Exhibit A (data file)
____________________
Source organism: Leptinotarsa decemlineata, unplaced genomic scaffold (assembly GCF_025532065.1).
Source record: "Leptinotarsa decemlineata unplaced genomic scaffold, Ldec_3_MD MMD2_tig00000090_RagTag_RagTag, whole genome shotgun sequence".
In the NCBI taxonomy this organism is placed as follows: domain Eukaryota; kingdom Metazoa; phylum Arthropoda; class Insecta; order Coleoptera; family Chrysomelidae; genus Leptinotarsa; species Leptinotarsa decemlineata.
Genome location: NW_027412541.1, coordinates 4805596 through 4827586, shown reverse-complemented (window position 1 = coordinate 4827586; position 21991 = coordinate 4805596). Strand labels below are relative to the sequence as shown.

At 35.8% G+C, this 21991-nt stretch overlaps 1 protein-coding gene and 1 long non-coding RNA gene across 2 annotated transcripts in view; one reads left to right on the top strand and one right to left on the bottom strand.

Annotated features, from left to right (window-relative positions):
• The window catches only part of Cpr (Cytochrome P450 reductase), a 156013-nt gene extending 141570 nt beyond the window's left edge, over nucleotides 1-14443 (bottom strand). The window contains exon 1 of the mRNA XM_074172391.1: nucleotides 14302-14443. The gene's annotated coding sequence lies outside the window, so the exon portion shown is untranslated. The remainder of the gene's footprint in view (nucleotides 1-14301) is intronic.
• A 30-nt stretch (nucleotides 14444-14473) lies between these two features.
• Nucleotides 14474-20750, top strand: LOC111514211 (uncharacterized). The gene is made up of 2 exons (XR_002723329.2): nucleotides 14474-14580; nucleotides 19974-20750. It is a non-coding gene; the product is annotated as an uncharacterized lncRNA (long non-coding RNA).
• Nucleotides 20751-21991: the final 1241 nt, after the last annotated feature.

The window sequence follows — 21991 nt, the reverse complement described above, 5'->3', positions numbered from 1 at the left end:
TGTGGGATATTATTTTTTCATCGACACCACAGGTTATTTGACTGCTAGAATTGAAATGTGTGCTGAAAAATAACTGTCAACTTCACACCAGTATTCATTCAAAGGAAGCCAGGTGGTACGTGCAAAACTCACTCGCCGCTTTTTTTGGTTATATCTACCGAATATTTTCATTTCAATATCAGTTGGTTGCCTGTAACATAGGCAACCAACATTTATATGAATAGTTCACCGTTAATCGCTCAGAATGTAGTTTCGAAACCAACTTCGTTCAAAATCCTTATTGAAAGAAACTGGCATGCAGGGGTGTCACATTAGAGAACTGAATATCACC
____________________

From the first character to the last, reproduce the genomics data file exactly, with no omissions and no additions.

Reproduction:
Source organism: Leptinotarsa decemlineata, unplaced genomic scaffold (assembly GCF_025532065.1).
Source record: "Leptinotarsa decemlineata unplaced genomic scaffold, Ldec_3_MD MMD2_tig00000090_RagTag_RagTag, whole genome shotgun sequence".
In the NCBI taxonomy this organism is placed as follows: domain Eukaryota; kingdom Metazoa; phylum Arthropoda; class Insecta; order Coleoptera; family Chrysomelidae; genus Leptinotarsa; species Leptinotarsa decemlineata.
Genome location: NW_027412541.1, coordinates 4805596 through 4827586, shown reverse-complemented (window position 1 = coordinate 4827586; position 21991 = coordinate 4805596). Strand labels below are relative to the sequence as shown.

At 35.8% G+C, this 21991-nt stretch overlaps 1 protein-coding gene and 1 long non-coding RNA gene across 2 annotated transcripts in view; one reads left to right on the top strand and one right to left on the bottom strand.

Annotated features, from left to right (window-relative positions):
• The window catches only part of Cpr (Cytochrome P450 reductase), a 156013-nt gene extending 141570 nt beyond the window's left edge, over nucleotides 1-14443 (bottom strand). The window contains exon 1 of the mRNA XM_074172391.1: nucleotides 14302-14443. The gene's annotated coding sequence lies outside the window, so the exon portion shown is untranslated. The remainder of the gene's footprint in view (nucleotides 1-14301) is intronic.
• A 30-nt stretch (nucleotides 14444-14473) lies between these two features.
• Nucleotides 14474-20750, top strand: LOC111514211 (uncharacterized). The gene is made up of 2 exons (XR_002723329.2): nucleotides 14474-14580; nucleotides 19974-20750. It is a non-coding gene; the product is annotated as an uncharacterized lncRNA (long non-coding RNA).
• Nucleotides 20751-21991: the final 1241 nt, after the last annotated feature.

The window sequence follows — 21991 nt, the reverse complement described above, 5'->3', positions numbered from 1 at the left end:
TGTGGGATATTATTTTTTCATCGACACCACAGGTTATTTGACTGCTAGAATTGAAATGTGTGCTGAAAAATAACTGTCAACTTCACACCAGTATTCATTCAAAGGAAGCCAGGTGGTACGTGCAAAACTCACTCGCCGCTTTTTTTGGTTATATCTACCGAATATTTTCATTTCAATATCAGTTGGTTGCCTGTAACATAGGCAACCAACATTTATATGAATAGTTCACCGTTAATCGCTCAGAATGTAGTTTCGAAACCAACTTCGTTCAAAATCCTTATTGAAAGAAACTGGCATGCAGGGGTGTCACATTAGAGAACTGAATATCACC